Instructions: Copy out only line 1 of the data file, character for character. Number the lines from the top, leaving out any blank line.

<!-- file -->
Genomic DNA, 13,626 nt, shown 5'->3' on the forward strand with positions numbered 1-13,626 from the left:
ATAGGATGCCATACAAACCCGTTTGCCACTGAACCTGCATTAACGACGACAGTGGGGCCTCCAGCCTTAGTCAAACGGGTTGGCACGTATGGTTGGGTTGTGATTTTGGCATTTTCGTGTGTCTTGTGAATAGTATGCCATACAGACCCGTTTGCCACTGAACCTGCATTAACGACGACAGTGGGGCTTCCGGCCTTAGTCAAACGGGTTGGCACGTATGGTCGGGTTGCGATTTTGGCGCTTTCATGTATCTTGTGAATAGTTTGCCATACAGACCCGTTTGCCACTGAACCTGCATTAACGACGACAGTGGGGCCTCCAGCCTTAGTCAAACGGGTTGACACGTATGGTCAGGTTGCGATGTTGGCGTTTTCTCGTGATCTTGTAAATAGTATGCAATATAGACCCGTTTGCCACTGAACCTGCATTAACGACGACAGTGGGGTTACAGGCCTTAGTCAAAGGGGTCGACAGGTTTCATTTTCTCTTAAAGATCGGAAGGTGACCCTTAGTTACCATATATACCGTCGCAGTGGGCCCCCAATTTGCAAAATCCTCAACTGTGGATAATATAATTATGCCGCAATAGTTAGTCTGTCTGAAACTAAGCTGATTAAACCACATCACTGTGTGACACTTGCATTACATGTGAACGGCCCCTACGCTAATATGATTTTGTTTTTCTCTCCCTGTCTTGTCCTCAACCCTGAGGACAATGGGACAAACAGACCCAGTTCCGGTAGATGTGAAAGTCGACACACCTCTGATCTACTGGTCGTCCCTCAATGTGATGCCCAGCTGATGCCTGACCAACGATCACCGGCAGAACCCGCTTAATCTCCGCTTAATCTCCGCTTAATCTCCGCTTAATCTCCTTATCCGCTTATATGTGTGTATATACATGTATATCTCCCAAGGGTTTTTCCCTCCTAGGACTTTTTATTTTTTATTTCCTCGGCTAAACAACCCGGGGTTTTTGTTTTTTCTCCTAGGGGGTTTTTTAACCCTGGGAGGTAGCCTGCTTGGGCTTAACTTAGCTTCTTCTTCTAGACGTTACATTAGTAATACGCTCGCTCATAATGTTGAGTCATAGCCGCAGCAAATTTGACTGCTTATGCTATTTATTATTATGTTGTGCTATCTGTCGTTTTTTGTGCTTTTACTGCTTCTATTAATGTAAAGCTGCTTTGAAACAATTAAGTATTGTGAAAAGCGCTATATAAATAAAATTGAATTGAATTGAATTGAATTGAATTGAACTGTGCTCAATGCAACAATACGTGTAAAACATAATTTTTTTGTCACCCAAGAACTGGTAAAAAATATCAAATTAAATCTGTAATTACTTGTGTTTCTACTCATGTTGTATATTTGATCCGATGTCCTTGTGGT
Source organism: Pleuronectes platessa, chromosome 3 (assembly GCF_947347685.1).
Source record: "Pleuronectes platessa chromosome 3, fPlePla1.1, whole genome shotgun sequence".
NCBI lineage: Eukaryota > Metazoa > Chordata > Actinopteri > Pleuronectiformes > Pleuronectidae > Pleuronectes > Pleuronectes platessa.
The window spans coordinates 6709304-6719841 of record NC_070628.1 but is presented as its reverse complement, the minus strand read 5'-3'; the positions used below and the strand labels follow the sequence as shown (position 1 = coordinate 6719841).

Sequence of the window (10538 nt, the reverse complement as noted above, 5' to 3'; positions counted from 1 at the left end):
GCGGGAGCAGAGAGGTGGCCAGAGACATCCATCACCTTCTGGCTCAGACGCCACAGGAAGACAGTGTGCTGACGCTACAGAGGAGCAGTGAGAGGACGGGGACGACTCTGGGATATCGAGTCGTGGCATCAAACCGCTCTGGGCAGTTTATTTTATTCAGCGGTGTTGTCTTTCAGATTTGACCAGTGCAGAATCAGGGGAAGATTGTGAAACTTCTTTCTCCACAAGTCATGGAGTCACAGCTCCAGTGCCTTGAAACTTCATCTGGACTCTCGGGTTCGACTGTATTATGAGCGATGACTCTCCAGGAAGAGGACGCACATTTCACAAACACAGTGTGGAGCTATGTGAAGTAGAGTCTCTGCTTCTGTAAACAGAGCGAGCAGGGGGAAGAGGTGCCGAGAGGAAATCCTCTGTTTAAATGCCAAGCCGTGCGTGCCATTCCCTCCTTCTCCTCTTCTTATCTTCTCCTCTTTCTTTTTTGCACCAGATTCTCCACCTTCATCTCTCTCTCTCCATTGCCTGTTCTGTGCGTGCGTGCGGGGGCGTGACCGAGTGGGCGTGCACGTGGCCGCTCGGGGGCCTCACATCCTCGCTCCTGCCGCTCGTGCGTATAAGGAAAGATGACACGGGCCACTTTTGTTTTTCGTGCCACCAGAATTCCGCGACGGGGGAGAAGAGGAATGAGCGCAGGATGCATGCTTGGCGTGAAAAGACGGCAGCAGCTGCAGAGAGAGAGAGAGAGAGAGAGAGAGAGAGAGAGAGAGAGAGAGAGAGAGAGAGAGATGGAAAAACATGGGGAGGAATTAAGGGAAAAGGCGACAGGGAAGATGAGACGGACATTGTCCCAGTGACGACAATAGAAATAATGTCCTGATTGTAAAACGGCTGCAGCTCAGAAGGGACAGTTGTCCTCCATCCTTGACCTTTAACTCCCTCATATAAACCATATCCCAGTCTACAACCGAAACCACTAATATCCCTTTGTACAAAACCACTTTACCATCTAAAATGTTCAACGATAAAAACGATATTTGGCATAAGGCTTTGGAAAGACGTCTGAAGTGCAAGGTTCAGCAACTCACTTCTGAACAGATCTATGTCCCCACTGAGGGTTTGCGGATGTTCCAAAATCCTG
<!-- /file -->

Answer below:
Genomic DNA, 13,626 nt, shown 5'->3' on the forward strand with positions numbered 1-13,626 from the left: